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China’s 2011 box office take tops $2 billion

New record is 29% up on 2010

SHANGHAI — China’s B.O. gross swept past $2 billion for the first time in 2011, according to the head of the country’s film bureau, a 29% hike on the previous year.

The record figure marks another muscular performance by the Chinese biz, which has grown by more than 25% every year since 2003.

Tong Gang, head of the film bureau at the State Administration of Radio, Film and TV was quoted by the official Xinhua news agency saying that B.O. receipts were 13 billion yuan ($2.07 billion) in 2011.

James Cameron’s “Avatar” made $210 million in China, and success like that has prompted renewed urgency in Hollywood to break into the market, despite Beijing’s quota system of 20 foreign films imported annually on a revenue-sharing basis, and the fact that the cut of the revenue it gets back is lower than elsewhere at around 15%. Censorship is also a significant barrier to entry for many U.S. shingles.

The booming biz is driven by massive expansion in the number of cinemas, as the growing middle classes add filmgoing to their lifestyle options.

Last year more than eight new cinema screens were added every day in China. By the end of the year the number of screens in cities nationwide had exceeded 9,200, up 33%, while the number of cinemas increased 29% to 2,800.

Of the 803 cinemas that opened last year, 90% were equipped with digital projectors.

Tong said 791 local films were released in 2011, earning $1.11 billion at the box office, about 53.6% of total ticket sales.

The figure for local movies was given a big boost late in the year by the success of Zhang Yimou’s “The Flowers of War,” starring Christian Bale. “Flowers” opened on Dec. 16 and took $78 million by the end of the year.

“Domestic production of blockbusters has become more mature, with remarkable improvements in quality,” Tong said.

Tong stressed how low-and-medium budget domestic pics were carving out a greater market share, adding that 20 domestic films made over 100 million yuan ($16 million).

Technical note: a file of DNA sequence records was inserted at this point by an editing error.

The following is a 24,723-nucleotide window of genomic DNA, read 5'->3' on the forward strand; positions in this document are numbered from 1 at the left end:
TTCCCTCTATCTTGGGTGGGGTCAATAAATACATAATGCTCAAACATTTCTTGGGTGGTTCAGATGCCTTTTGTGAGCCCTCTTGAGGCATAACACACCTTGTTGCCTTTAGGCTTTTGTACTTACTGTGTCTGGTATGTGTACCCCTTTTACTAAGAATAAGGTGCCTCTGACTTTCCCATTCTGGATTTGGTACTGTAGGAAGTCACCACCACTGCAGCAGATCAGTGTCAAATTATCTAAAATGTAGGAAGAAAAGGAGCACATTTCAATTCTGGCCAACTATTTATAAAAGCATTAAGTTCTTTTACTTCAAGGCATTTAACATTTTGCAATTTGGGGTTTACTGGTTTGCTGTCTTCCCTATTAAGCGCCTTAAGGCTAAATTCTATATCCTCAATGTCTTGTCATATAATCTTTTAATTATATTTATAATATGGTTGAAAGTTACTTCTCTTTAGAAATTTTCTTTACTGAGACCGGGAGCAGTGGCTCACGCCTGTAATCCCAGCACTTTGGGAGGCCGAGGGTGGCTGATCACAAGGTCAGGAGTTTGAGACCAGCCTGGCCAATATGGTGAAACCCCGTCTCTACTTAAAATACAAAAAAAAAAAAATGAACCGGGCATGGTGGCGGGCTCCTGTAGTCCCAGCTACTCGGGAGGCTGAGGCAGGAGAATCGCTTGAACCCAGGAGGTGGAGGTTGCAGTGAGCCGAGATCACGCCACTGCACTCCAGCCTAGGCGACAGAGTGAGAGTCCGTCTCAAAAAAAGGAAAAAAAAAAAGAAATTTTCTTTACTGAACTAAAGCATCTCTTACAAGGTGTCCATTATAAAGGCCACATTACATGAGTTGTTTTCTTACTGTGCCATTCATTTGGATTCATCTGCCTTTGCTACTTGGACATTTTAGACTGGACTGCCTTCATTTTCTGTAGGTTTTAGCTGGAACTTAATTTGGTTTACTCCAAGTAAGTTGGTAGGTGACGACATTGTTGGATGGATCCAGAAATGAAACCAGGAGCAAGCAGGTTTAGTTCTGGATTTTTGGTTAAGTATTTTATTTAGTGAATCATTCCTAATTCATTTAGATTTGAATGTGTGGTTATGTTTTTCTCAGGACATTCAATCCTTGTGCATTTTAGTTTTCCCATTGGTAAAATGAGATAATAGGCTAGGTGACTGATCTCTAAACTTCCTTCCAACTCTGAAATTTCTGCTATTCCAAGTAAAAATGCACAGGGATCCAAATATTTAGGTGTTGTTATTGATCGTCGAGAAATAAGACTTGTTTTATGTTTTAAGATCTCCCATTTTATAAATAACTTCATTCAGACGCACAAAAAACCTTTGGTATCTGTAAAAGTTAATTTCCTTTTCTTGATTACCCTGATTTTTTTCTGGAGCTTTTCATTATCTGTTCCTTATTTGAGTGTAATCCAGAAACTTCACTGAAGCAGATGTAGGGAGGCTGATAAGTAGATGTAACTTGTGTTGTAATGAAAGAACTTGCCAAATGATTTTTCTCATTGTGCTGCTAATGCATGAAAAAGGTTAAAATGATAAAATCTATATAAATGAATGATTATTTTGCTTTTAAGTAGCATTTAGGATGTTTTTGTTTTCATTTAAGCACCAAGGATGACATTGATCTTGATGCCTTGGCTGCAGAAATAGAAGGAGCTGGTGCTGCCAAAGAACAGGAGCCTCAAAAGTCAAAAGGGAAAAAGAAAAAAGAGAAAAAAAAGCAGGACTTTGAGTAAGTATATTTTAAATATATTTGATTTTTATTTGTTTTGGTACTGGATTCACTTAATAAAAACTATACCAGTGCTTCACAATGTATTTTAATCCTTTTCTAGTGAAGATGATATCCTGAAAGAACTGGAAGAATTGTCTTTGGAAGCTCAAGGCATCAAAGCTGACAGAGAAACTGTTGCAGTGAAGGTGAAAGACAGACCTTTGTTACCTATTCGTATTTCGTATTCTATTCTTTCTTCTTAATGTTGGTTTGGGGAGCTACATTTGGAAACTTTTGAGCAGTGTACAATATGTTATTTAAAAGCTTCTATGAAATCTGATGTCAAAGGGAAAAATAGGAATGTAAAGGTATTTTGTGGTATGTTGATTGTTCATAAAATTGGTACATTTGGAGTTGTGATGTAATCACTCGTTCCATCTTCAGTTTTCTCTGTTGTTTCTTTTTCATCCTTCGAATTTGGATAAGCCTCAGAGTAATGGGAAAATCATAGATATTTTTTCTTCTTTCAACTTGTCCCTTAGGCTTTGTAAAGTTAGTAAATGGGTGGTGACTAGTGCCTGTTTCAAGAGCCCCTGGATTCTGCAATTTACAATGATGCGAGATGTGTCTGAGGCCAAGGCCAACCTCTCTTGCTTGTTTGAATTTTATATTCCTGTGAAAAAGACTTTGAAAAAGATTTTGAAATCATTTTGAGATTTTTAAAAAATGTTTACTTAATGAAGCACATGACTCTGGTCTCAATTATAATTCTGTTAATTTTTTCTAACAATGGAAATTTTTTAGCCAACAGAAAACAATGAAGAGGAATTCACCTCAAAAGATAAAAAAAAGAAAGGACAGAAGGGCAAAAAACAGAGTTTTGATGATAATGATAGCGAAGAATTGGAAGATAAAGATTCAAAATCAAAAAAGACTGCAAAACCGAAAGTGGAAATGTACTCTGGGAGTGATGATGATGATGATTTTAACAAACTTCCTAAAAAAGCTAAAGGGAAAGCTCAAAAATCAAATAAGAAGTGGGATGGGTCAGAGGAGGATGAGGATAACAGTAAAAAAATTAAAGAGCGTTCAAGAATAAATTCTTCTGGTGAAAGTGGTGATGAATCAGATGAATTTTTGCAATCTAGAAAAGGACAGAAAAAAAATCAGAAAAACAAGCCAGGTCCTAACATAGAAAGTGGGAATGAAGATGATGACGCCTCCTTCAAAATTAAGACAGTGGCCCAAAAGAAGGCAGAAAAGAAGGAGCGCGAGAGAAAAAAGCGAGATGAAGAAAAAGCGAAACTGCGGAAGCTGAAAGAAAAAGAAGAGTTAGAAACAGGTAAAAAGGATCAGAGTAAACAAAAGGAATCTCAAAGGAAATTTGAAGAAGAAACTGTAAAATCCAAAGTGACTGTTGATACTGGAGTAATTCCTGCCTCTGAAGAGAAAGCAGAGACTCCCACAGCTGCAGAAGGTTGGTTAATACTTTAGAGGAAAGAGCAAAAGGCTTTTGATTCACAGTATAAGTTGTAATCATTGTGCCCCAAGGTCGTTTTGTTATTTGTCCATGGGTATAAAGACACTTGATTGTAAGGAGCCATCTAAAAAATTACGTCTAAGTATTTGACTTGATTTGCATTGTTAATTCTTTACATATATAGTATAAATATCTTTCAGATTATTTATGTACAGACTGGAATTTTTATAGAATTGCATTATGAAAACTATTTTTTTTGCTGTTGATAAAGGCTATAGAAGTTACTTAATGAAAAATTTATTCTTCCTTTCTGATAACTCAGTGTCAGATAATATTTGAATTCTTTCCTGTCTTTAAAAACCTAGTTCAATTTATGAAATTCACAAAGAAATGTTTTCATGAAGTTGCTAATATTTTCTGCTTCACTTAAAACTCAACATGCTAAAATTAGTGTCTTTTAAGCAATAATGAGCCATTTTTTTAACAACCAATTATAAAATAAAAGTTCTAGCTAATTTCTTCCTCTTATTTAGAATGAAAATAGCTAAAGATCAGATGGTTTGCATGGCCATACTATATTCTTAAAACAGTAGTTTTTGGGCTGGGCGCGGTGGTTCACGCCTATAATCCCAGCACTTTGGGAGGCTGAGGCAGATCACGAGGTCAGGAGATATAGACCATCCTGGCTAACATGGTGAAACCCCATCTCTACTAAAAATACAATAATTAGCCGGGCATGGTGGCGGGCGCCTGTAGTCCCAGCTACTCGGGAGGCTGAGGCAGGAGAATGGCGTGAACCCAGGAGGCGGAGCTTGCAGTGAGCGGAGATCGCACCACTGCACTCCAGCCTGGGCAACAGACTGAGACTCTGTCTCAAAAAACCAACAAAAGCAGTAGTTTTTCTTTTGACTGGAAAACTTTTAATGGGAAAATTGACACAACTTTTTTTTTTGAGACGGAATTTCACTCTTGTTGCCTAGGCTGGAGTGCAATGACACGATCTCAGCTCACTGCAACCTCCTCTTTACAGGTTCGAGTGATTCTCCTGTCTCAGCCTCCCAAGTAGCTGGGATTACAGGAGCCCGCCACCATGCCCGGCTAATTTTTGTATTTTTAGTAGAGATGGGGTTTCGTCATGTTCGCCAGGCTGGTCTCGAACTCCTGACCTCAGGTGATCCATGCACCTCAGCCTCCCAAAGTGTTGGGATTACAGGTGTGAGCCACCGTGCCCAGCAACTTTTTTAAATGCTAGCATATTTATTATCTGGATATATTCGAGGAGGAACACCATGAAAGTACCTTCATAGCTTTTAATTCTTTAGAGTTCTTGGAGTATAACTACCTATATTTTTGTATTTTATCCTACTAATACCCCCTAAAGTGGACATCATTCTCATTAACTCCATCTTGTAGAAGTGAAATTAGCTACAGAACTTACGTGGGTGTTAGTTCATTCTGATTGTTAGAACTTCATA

Although the report stressed the success of the domestic market, it was a big year again for overseas pics.

“Transformers: Dark of the Moon” took a hefty $170 million, making it the biggest-earning movie in China last year, followed by “Kung Fu Panda 2,” which took $95 million, according to Entgroup, which compiles B.O. data in China.

Around 50 foreign movies unspooled in China last year, 20 under the quota system and the remainder on a flat-fee basis.

Among the big local performers was the $1.6 million-budget romantic comedy “Love is Not Blind,” which took $43 million. Tong described it as a “box office miracle.”

“The rise of small- and medium-budget films is challenging the dominance of blockbusters in Chinese film market,” he said. “A group of young filmmakers has stood out as a strong power and is contributing to the industry.”

China still has a large rural population and the government organized more than eight million film screenings in rural areas.

Tong said that this year there would be renewed focus on releasing better and more timely B.O. information, although he did not give any details.

He said the film bureau will “sternly penalize” theaters that manipulate B.O. revenue for their own interests, and anyone committing major transgressions or fiddling B.O. data could lose their licence.

The film bureau will also issue ticket pricing guidelines for cinemas in 2012, setting a maximum price and encouraging cinemas to increase half-price deals.

The most recent data on ticket prices is for 2010, when the average cost of a ticket was $5.30, a hefty 2% of the average city-dweller’s monthly income.

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